FIGS. 11a and 11b show detail of a preferred wheel-chair for storage in the vehicle of the invention;
FIGS. 12a, b and c show a detail of a preferred door/wheel-chair arrangement for a vehicle according to the invention;
FIG. 13 is an underneath plan view of a preferred wheel-chair for use with a vehicle according to the invention;
FIG. 14 shows a brake and accelerator control mechanism of a vehicle according to the invention, and
FIG. 15 shows in more detail the lower end of the mechanism of FIG. 14.
Referring to the FIGS. 1 to 10 there are shown parts of a standard production motor car internally adapted in accordance with the invention. More particularly, the driver's seat 2, as well as being movable fore and aft of the vehicle, can slide transversely of the car on a pair of tracks 4 from a normal driving position, through an intermediate displaced position shown in FIG. 1, to an outwardly displaced position in which the outer edge of the seat projects slightly from the car as seen in, for example, FIG. 2. Straps or the like may be attached to the seat to facilitate the sliding movement, while said seat may also be movable up and down, for example under the control of a rotatable handlewheel forming part of a rack and pinion mechanism. Conveniently braking mechanisms are provided for all three directional movements of the seat 2, while the seat is self-locking in its normal and fully displaced positions on the transverse tracks.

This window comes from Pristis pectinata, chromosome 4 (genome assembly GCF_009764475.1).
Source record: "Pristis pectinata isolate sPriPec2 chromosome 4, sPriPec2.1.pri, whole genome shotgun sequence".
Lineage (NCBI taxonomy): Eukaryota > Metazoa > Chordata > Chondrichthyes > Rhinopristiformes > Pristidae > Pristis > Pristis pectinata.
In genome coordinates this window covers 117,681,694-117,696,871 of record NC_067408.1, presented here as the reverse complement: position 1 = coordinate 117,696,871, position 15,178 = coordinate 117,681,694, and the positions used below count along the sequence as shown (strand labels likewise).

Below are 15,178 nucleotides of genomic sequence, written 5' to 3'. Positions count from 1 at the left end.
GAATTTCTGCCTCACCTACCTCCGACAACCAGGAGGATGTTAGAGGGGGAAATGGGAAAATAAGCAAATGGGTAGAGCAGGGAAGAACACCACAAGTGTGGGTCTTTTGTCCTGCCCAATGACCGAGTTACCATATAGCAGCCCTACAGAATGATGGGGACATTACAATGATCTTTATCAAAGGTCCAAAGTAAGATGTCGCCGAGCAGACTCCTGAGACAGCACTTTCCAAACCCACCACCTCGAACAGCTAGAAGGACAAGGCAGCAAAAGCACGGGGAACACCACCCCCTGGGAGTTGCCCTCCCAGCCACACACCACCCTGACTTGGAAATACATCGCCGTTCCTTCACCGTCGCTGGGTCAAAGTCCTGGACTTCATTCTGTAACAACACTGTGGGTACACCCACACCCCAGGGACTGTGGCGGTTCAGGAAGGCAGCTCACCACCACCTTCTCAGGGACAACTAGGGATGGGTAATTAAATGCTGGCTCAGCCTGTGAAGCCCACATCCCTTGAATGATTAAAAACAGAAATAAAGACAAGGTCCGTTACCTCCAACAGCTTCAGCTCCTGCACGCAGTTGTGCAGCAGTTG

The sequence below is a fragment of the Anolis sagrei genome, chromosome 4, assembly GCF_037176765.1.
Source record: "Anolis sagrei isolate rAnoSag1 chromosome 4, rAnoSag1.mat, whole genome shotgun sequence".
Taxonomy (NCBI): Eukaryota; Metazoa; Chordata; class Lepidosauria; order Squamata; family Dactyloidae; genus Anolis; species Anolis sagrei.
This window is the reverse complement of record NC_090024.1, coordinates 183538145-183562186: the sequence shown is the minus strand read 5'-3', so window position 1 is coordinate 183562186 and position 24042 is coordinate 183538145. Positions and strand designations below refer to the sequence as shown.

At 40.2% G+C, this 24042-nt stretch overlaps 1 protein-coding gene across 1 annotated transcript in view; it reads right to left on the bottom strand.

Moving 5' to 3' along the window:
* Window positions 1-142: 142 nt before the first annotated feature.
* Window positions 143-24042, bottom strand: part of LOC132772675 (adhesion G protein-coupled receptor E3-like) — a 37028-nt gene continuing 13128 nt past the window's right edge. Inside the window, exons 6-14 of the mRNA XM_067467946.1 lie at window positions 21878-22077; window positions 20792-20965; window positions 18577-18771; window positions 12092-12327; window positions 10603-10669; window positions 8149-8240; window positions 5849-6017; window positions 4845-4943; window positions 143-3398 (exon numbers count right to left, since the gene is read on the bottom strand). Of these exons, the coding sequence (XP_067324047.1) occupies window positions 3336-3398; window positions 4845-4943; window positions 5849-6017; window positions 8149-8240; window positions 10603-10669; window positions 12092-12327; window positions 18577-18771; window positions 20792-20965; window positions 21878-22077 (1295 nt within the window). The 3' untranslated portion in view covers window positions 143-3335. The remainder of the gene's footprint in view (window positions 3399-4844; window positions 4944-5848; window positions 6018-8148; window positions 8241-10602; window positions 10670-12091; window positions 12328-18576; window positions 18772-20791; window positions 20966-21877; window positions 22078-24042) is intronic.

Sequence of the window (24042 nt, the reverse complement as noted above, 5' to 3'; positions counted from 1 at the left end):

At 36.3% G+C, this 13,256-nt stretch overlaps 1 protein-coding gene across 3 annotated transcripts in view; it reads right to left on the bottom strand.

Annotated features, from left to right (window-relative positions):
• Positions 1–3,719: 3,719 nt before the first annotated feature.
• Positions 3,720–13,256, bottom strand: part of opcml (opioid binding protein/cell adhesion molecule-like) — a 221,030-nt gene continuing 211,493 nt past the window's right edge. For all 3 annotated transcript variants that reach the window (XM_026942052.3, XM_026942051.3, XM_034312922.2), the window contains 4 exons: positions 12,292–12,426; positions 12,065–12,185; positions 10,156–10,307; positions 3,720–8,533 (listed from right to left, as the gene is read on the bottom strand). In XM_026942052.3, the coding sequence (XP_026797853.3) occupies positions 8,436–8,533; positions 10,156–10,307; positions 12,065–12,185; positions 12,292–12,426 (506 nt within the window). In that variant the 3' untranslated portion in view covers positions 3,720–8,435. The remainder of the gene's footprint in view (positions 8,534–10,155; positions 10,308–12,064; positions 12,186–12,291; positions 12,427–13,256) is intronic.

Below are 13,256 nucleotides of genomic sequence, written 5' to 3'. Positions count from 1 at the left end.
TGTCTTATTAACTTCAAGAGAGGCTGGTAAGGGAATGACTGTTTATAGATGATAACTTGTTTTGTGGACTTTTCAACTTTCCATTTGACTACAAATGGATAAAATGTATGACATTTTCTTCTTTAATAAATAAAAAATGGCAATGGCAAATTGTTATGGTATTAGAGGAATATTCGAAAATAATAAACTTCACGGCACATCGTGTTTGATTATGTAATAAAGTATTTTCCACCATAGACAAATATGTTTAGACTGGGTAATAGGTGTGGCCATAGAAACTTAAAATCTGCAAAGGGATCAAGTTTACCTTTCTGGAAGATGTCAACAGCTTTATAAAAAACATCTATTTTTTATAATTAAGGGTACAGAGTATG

The internal surface of the door 6 of the car associated with the seat 2 is recessed at 8, said recess conveniently being of circular shape and of diameter just greater than that of the hand-propulsion wheel of a collapsible wheel-chair such as that shown generally at 10.
One end of a lifting arm 12 is pivotally mounted at 14 to the inside of the door 6, the free end of said arm being provided with a spigot 16 or equivalent fixing mechanism for reasons to be detailed below. A winder mechanism including a handle 18 is mounted in the door 6 to react with the lifting arm 12 in such a manner that rotation of said handle 18 enables movement of the lifting arm 12 between a lowermost position shown in FIG. 4 and a raised position shown in full lines in FIG. 5. The winder mechanism may incorporate spring assistors, down-gearing or ratchet levers to assist operation, while movement of the arm 12 may be achieved by, for example, an electric motor.